For the party, I had everyone wear black and white clothes, all the songs had black or white in the lyrics, all the food was black and white and we even had a photo booth (my favorite touch!). We had LOTS of hands on deck for this party; many friends helped us out, so we couldn’t have done it alone. In the end, we raised almost $7000 from just that fundraiser. And as it always is with God, it was enough….

  7. So now, we’ve waited and raised funds….in the next and final installment, our children will finally be in our arms, but not without sweat, threats and tears.

 

XO,

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Road to Congo: Our Adoption Story Part 2

Now that we had decided we would adopt internationally to add to our family, we had to decide where to adopt from. There are probably hundreds of places that you can adopt from, but we knew only about China, Russia, and Africa. Truly at the beginning of this process we were totally open to wherever God would have us adopt from.
One thing we knew all along was that “God knew”.  We knew we had to ask the questions, but we also knew that God knew where our children would be from.

We started to think about all the places where there were children who needed families and suddenly, it became totally overwhelming. We were paralyzed with indecision about where we should adopt from.

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Because we knew there was no time for fear and indecision (I had already waited 2 years, people!), we decided to decide and to decide once and for all where we were going to adopt from. Once we settled on that, Congo was actually an easy decision. Congo was our introduction to this whole international adoption thing and it just made sense. At the time adoptions began in Congo, adoption agencies were boasting (falsely) a 9 month start to finish adoption process, the US government was offering a massive tax credit for adoptive parents, and we had a Congolese connection with Andy’s sister. So, we decided: Congo.

Now that we decided, we selected our agencies (we needed two- one for the domestic side and one for the international side) and we started the whole paperwork process. I’m not going to bore you with this, suffice to say- everything you’ve heard about the paperwork involved for adoption is true. If you plan to adopt, buy yourself a new pack of pens and plan on spending many waking hours filling out paperwork. Luckily, I am organized and driven so I dove right in. For someone like me, the paperwork was a breeze. My favorite game as a child was to play “office” so this was all fun for me. I planned date nights for Andy and I to just fill out paperwork and I actually loved every minute of it.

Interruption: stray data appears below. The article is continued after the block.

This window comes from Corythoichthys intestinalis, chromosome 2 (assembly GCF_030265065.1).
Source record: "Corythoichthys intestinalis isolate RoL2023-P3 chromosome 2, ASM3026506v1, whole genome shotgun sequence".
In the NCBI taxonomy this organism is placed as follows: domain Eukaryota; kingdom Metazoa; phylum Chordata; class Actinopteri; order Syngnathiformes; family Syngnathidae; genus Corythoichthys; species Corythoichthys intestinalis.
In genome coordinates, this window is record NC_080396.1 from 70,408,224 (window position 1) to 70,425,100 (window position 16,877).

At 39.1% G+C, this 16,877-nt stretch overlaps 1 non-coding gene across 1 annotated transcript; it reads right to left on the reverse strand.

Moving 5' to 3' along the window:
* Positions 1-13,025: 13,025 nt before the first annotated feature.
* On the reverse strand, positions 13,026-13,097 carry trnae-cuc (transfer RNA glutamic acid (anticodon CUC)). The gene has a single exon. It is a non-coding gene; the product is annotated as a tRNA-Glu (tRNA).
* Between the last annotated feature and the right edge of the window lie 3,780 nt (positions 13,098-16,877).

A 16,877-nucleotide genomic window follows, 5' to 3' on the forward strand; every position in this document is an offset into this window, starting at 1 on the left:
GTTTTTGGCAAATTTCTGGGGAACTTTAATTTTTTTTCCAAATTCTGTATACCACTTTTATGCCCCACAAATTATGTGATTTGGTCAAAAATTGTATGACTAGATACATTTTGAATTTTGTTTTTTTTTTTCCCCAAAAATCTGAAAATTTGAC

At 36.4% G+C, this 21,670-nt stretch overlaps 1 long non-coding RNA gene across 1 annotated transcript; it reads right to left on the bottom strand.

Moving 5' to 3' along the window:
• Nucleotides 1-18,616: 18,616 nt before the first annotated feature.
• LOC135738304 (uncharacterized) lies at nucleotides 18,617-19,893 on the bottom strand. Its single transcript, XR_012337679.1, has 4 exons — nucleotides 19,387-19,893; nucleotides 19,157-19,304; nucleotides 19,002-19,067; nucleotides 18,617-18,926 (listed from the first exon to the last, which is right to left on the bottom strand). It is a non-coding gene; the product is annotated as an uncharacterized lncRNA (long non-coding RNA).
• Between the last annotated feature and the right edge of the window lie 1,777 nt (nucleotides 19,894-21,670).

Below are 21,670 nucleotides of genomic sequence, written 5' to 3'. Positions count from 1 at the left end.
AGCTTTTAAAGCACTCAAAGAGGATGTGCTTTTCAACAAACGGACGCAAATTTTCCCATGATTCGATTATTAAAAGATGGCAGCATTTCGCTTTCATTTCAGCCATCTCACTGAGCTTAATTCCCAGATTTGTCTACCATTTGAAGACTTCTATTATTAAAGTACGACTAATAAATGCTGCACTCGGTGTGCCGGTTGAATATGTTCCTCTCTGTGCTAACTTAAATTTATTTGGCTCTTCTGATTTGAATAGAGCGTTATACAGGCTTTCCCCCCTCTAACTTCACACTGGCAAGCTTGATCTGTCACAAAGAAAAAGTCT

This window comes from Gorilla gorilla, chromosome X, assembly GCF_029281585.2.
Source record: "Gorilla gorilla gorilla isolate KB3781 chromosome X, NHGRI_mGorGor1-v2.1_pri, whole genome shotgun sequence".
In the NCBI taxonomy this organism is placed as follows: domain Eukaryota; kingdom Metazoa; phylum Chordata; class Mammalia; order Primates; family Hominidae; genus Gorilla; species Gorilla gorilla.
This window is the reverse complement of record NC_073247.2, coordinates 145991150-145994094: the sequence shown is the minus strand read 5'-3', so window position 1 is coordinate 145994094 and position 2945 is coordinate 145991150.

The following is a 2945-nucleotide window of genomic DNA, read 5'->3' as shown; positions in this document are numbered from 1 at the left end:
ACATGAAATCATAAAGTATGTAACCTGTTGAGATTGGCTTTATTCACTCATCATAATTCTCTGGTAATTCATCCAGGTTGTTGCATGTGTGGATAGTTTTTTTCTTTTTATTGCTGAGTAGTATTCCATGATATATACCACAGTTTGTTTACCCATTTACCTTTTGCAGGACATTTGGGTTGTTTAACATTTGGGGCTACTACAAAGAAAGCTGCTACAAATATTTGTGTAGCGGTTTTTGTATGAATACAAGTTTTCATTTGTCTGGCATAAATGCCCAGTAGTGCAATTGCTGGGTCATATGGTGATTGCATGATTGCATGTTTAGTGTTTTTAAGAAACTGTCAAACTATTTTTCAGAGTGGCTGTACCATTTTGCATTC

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Once we were signed on with agencies and filling out paperwork, we knew the next thing that would happen was a whole hell of a lot of waiting. So we decided to get to know what we didn’t know. I knew of two adoptive families through my job at Compassion, so I called them up, told them we were adopting and invited ourselves over to dinner at their homes. That was one of the best things I did during our wait. These families were open and honest about adoption- the good, the amazing, the bad, and the awful and it was just what we needed to hear. Like everything in my life, I had an unrealistic set of expectations about what adoption would be like. (Honestly, this is one of the biggest struggles with prospective adoptive parents- unrealistic expectations.) So meeting with families who were 2, 3, 5 years into the process and had their children home was really helpful. It enabled us to lower the bar and set realistic standards.

We decided early on to adopt siblings instead of just one child. The cost was much lower to adopt two children at once, rather than to adopt twice, and we knew we wanted more than one child, so it was easy to just do it all at once. We figured we didn’t know what we didn’t know about just having one kid, so we dove in (Andy and I tend to do this a lot..!).

Someone told us to “get the youngest kids you can” and that is sound advise (but it doesn’t address the fact that trauma impacts the brain even in utero). But getting younger kids can make the attachment and bonding processes easier, so there is that. We figured since we wanted two kids we would need to up our age limit a bit so we would have a better chance of getting a referral sooner, so we decided any gender, two siblings under 5 years old and that was our criteria.

Now that we had the big decisions made, paperwork underway and the waiting began we needed money. And lots of it. In the next part I’ll share how we raised funds for our international adoption.

XO,

CELINA - signature